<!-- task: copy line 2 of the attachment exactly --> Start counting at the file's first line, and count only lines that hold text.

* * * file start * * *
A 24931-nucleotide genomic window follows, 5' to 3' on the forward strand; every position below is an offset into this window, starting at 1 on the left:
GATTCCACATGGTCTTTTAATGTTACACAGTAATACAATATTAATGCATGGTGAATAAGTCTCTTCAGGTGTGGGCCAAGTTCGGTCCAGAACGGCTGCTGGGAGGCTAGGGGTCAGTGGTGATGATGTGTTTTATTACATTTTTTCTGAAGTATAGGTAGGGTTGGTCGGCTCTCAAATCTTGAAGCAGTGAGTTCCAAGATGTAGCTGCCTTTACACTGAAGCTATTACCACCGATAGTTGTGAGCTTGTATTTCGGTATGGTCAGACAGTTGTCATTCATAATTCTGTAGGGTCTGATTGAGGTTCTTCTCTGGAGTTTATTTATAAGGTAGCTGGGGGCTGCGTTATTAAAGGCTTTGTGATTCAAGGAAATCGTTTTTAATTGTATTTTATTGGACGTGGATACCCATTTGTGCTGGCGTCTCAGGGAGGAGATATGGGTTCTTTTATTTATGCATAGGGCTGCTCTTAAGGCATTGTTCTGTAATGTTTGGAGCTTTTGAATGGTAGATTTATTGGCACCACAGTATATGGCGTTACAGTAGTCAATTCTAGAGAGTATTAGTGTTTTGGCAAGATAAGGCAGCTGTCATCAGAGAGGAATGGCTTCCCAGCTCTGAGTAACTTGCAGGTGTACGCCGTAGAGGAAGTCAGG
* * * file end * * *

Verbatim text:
GATTCCACATGGTCTTTTAATGTTACACAGTAATACAATATTAATGCATGGTGAATAAGTCTCTTCAGGTGTGGGCCAAGTTCGGTCCAGAACGGCTGCTGGGAGGCTAGGGGTCAGTGGTGATGATGTGTTTTATTACATTTTTTCTGAAGTATAGGTAGGGTTGGTCGGCTCTCAAATCTTGAAGCAGTGAGTTCCAAGATGTAGCTGCCTTTACACTGAAGCTATTACCACCGATAGTTGTGAGCTTGTATTTCGGTATGGTCAGACAGTTGTCATTCATAATTCTGTAGGGTCTGATTGAGGTTCTTCTCTGGAGTTTATTTATAAGGTAGCTGGGGGCTGCGTTATTAAAGGCTTTGTGATTCAAGGAAATCGTTTTTAATTGTATTTTATTGGACGTGGATACCCATTTGTGCTGGCGTCTCAGGGAGGAGATATGGGTTCTTTTATTTATGCATAGGGCTGCTCTTAAGGCATTGTTCTGTAATGTTTGGAGCTTTTGAATGGTAGATTTATTGGCACCACAGTATATGGCGTTACAGTAGTCAATTCTAGAGAGTATTAGTGTTTTGGCAAGATAAGGCAGCTGTCATCAGAGAGGAATGGCTTCCCAGCTCTGAGTAACTTGCAGGTGTACGCCGTAGAGGAAGTCAGG